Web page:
Why You Should Avoid Face Paint This Halloween

face paint

With Halloween fast approaching, you can expect to see a lot of people wearing face paint. Stores like Party City, CVS, and even supermarkets are selling it like crazy. There’s only one problem: Face paint is loaded with toxins, especially face paint meant for children. I don’t mean to scare you, but according to a 2009 study conducted by Campaign for Safe Cosmetics, lead, nickel, cobalt and chromium were found in most children’s face paint. To make matters worse, these products were still labeled “hypoallergenic” and “FDA compliant”, despite containing these known toxins and allergens. Isn’t that ridiculous? Well it gets even more terrible: Those findings were again reconfirmed in 2014 when the FDA themselves tested 10 face paints for heavy metals and detected lead in all 10 samples (along with other hazardous metals). There’s no safe level of exposure to lead, so it’s not exactly a comforting find.

But what about adult face paint? Well, adult face paint isn’t in the clear either. There’s no guarantee that adult face paint is any better, despite hypoallergenic labels. The key is in the ingredients list: I’m not sure about you, but most face paint I find online won’t even list the ingredients. That’s suspicious to me, but worse yet, when they do, they contain a slew of toxins that would make the Environmental Working Group (EWG) shiver. Things like artificial colors (Yellow 7, Blue 302, Green 7, etc.) can be found in them, along with several unpronounceable chemicals. The only company I could find that listed all the ingredients in the products they sold was a website called Jest Paint. Personally, I approve of the transparency, but I cannot help but be overwhelmed by the sheer amount of ingredients (half of which sound like they belong on an alien planet).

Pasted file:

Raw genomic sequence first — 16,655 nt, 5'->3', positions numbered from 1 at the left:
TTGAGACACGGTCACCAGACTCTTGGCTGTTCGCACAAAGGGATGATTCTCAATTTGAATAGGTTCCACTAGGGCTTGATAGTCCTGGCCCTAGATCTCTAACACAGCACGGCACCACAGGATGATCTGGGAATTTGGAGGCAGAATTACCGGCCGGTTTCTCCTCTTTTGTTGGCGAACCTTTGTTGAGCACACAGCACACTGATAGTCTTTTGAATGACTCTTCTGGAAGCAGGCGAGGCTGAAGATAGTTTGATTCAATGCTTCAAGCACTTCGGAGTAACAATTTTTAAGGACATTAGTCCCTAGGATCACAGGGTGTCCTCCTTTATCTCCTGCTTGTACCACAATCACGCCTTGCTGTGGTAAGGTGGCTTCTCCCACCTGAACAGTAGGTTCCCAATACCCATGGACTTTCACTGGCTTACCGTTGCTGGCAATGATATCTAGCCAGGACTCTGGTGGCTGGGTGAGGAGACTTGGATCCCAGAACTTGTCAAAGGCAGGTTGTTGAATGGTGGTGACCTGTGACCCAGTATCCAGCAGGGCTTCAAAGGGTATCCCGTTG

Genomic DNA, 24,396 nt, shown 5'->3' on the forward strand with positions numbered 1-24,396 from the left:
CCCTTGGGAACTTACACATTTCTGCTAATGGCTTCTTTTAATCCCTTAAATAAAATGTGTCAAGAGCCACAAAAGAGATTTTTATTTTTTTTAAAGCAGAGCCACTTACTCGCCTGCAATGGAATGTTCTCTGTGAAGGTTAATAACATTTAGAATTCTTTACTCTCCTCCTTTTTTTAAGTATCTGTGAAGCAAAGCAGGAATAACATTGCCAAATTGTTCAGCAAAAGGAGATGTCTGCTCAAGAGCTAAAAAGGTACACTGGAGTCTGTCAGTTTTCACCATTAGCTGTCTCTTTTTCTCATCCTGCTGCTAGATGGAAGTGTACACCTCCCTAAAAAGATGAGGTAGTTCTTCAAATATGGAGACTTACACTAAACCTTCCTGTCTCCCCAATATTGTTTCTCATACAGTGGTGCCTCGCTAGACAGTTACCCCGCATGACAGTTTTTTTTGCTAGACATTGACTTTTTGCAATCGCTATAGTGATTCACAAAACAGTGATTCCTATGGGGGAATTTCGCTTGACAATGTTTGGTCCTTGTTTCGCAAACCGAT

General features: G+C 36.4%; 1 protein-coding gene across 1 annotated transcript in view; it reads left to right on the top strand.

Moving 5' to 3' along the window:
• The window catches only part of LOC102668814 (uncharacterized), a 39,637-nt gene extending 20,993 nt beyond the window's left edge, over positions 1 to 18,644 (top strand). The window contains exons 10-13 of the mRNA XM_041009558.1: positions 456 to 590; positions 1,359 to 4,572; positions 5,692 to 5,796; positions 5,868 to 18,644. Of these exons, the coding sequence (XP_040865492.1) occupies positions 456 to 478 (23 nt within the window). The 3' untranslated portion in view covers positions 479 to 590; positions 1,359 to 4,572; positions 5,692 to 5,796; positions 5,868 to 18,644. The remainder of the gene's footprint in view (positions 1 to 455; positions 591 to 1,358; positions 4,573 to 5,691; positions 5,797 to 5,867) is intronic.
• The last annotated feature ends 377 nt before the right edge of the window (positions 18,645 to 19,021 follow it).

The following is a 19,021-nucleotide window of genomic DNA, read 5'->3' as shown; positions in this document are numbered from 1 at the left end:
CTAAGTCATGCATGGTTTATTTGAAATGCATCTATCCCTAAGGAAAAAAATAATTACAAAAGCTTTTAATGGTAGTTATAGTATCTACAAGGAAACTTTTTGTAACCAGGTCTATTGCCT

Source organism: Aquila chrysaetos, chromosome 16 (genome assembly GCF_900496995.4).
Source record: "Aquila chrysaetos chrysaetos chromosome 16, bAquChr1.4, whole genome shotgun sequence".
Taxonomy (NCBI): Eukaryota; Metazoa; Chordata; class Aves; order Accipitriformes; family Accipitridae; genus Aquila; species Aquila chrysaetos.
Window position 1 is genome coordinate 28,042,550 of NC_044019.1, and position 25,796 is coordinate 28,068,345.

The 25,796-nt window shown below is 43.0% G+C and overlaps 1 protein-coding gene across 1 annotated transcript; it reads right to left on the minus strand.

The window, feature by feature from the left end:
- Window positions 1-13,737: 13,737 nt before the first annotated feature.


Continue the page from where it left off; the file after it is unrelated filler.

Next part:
I’ve never been a fan of face paint, and it’s for this precise reason: They are misleading you. Even if they are FDA approved – remember that the FDA has only banned ten chemicals from cosmetics in the US, apposed to Europe which has banned 1,372 chemicals. Face and body paint are regulated much the same way cosmetics are in the US: Loosely. Which means, pretty much anything goes. Is that what you want your children, or yourself, exposed to? Count me out. 

Disclaimer: This post is in no way sponsored and I have not been asked to write it by any of the brands I mention below. Whatever brands I mention below I genuinely recommend and have researched. There are no affiliate links in this post.


Alternatives to (toxic) face paint
Don’t expose yourself (and your loved ones), to possible chemicals and heavy metals. Instead, here are a few (safe) alternatives to consider this Halloween (or any occasion you might need face paint!).

Make your own DIY face paint
  • Your best bet is making your own natural face paint for Halloween. Doing this puts you in full control of the ingredients used, so you don’t have to worry about any possible allergens. You’d be surprised at the range of colors you can make too! Natural colorants (such as turmeric, beets, and cocoa powder , etc.) are so much better for you than chemicals (especially since 60 percent of what you put on your skin is absorbed into your bloodstream!).